Rejoice, it’s eggnog season! The last three weeks of December is decidedly the time to imbibe and if you want your eggnog to be perfect for Christmas Eve, you should make it ASAP. All you need are five ingredients: eggs, milk, heavy cream, sugar, and spirits. Well-made eggnog is basically irresistible. It should be sweet, rich, and luxuriously silky — almost like drinking custard laced with barrel-aged rum.
Now is the time to make your batch of eggnog because it gets better as it sits and mingles. Twenty-four hours is a reasonable amount of time, a few weeks is ideal. This also gives some time for the egg white foam to settle in and to perfect that smooth texture.
Eggnog advice from Pittsburgh experts
Unless you grew up in a house with a strong tradition of homemade eggnog (and if so, can I come hang out sometime?), most people first try a non-alcoholic store-bought version. Venerable Pittsburgh bartender Nicole Battle has childhood memories attached to carton eggnog. She absolutely insists on properly chilled ‘nog, however, saying the warm version is an “absolute no-go.” This time of year, grocery store shelves are heaving with cartons of non-alcoholic eggnog, so that route is there for the taking.
A few years ago, bartender Amanda Schaffner decided to convert her mom from store-bought to homemade eggnog. For the past three years, Schaffner has made her signature eggnog for a limited time at Butterjoint. This year however, she is making it for grateful friends and family. Her delicious recipe calls for both Maggie’s Farm rum and cognac, and is laced with a dose of holiday-spiced amaro because, as Schaffner rightfully declares, “everything’s better with amaro.”
The Summit bartender Adam Pardini has memories of his dad settling in on Christmas eve with enough eggnog to last until he and his brother had fallen asleep. The Summit’s batch, which is currently resting in refrigeration, has a heavy-hitting combination of bourbon, rye whiskey, and brandy that’s spiced with cardamom, nutmeg, cinnamon and ginger. When it debuts in a few weeks, Pardini says it will be “decadent and boozy,” which is exactly how it should be.
Once you’re a seasoned ‘nog veteran, you’ll likely have your preferred version. Some like bourbon and others rum. Some like it with sherry and tequila, others with maple syrup and allspice. Long-time Acacia bartender Shane Morrison has his own special twist. Every week during December, Acacia makes a different batch of eggnog, but they always serve it over ice and garnish it with citrus zest. Which, according to Morrison, “lightens and brightens it up and makes it very approachable to guests.”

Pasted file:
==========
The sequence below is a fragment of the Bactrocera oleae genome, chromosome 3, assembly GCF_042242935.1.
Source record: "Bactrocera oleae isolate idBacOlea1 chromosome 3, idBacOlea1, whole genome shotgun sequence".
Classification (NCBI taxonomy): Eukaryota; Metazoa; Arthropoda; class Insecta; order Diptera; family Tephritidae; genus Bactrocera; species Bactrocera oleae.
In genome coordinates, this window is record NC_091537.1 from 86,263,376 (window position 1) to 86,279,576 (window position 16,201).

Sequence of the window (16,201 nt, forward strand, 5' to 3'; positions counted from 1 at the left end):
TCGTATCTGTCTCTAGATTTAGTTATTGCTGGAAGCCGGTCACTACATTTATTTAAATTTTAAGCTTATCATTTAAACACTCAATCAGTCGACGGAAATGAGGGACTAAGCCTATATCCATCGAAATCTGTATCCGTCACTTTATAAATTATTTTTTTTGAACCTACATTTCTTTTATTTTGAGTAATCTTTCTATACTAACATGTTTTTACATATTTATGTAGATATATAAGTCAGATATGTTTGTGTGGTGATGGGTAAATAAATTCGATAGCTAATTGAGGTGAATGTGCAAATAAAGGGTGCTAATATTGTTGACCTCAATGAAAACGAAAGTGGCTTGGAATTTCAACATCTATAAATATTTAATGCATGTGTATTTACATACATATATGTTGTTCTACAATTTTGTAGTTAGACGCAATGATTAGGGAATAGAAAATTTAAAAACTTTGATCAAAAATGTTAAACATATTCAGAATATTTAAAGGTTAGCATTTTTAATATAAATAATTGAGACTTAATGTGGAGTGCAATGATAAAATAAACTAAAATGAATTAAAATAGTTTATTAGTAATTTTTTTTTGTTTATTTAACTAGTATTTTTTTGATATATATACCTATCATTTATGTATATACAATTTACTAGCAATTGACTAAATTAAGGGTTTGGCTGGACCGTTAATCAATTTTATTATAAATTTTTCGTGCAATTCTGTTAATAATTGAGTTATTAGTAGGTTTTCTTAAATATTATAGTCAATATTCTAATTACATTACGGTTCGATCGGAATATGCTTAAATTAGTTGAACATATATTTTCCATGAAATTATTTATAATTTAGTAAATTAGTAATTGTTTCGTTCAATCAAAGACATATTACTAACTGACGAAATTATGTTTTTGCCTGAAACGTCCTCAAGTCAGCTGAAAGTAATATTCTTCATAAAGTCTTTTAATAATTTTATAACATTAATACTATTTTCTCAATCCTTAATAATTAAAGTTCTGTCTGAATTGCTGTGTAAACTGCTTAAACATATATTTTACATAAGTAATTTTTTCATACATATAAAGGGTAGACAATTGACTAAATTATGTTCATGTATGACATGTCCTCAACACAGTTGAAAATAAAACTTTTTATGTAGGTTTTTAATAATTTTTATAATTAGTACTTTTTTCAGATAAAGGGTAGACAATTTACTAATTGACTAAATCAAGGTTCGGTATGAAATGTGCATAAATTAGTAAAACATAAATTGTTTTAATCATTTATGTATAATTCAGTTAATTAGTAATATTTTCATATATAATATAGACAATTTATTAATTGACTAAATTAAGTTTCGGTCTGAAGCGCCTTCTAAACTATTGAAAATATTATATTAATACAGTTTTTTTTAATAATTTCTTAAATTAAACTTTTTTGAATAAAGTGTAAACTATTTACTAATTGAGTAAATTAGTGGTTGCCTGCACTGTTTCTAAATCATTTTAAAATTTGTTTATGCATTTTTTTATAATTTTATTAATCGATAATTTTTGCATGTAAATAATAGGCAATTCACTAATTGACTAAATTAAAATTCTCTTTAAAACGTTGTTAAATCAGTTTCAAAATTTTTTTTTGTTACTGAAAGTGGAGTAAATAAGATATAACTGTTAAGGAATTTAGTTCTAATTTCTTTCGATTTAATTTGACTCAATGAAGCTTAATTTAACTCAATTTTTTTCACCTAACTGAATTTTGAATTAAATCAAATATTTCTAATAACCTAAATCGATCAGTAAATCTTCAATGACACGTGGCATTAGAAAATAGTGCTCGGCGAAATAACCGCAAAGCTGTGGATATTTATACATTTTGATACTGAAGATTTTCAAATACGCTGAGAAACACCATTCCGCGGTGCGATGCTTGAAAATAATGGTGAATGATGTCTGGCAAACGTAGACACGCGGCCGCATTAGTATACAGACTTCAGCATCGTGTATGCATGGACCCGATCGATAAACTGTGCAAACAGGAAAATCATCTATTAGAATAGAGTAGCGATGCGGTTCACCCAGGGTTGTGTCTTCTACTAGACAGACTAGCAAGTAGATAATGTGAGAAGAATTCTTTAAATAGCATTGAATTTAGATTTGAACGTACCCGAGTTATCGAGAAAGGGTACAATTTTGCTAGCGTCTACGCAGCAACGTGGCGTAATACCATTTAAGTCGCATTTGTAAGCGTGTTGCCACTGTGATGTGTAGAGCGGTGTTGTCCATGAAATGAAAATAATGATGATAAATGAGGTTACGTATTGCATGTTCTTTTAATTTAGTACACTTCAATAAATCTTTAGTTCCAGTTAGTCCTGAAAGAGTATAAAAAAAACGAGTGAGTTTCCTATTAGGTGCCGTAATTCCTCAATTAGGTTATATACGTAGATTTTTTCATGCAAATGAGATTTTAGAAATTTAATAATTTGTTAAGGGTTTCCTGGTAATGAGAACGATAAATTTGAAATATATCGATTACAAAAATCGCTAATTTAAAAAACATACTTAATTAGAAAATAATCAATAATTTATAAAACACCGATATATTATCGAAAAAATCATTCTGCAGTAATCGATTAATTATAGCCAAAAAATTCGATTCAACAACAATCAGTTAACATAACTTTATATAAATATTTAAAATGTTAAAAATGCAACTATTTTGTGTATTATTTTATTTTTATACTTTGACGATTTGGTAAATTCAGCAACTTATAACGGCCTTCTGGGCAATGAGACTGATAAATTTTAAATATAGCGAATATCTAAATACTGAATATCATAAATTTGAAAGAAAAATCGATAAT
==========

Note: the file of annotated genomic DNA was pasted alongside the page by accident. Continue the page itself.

Turn up the festive music, plug in the lights, and prepare your own batch — you’ll thank yourself later.
Eggnog with Bourbon
approximately 10% abv; makes 10-12 servings
- Separate the eggs, placing the whites in a large mixing bowl. Beat the whites until they’re frothy before slowly adding a few tablespoons of sugar, continuing to whip them until they’re thick enough to form soft peaks.
- Next, place the egg yolks in a medium mixing bowl, along with the rest of the sugar, and beat until the sugar has dissolved and the yolks are ribbon-y. Add the milk, cream, bourbon, and a pinch of salt.
- Add the egg yolk mixture to the whipped egg whites and stir to thoroughly incorporate. Much of the lighter egg white foam will settle on top, but will dissipate once it rests in the refrigerator for a day or more. Fill clean jars, bottles, whatever with your eggnog and refrigerate.
- When you’re ready to settle in and enjoy a cup or two of ‘nog, shake the container well, and garnish with some freshly grated nutmeg, if you have it.
It is hard to replicate anything as rich as eggnog in a vegan version, however a rum-spiked, dairy-free horchata is a delicious alternative.
(Vegan) Horchata de Arroz with Rum
approximately 10% abv; make 4-6 servings
- 1.5 cups white rice (rinsed and uncooked)
- 1 cinnamon stick (or ½ tsp ground cinnamon)
- ½ cup sugar
- 4 cups hot water
- 1 cup dark rum (like Maggie’s Farm 50/50)
- ground cinnamon for garnish
- Pour hot water over the rice, cinnamon, sugar, and a pinch of salt and let soak overnight.
- The next day, pour the soaked ingredients and liquid into a blender and blend until very smooth. This could take a few minutes.
- Strain the mixture through a fine strainer or cheesecloth, which will render about 3 cups of horchata.
- Add 1 cup of dark rum
- Mix well, serve over ice with a sprinkle of ground cinnamon
What about raw eggs?
A note for those who have questions about raw eggs as an ingredient: The vast majority of egg farms in Pennsylvania belong to PEQAP — the Pennsylvania Egg Quality Assurance Program — a Penn State-developed program that has nearly eliminated salmonella in our eggs (another great reason to buy local). Additionally, a 2008 experiment by Rockefeller University showed that the alcohol in eggnog is a wonderful sterilizer. Just be sure to keep it in your refrigerator once it’s made.
Needs some ‘nog before breakfast?
Turner’s Dairy shares their famous eggnog pancake recipe.
Local eggnog by the carton from local Pittsburgh dairies
📸Marburer’s Facebook page.
Pittsburgh eggnog is a holiday staple from these classic Pittsburgh dairies. One Redditor reported that Scheinder’s Dairy delivered eggnog to his home when he was a kid. Turner Dairy Farms, Marburger Farm Dairy and Schneider’s Dairy make eggnog for the holiday season. Keep an eye out for their eggnog in the dairy section of your local grocery store.
Marburger Farm Dairy has a store in Evan’s City that is open Monday – Saturday. Check the Marburger Farm Dairy Facebook page for updates.
Eggnog on the menu?
If you are out and about for a holiday cocktail this year, let us know if you see an eggnog cocktail we should try!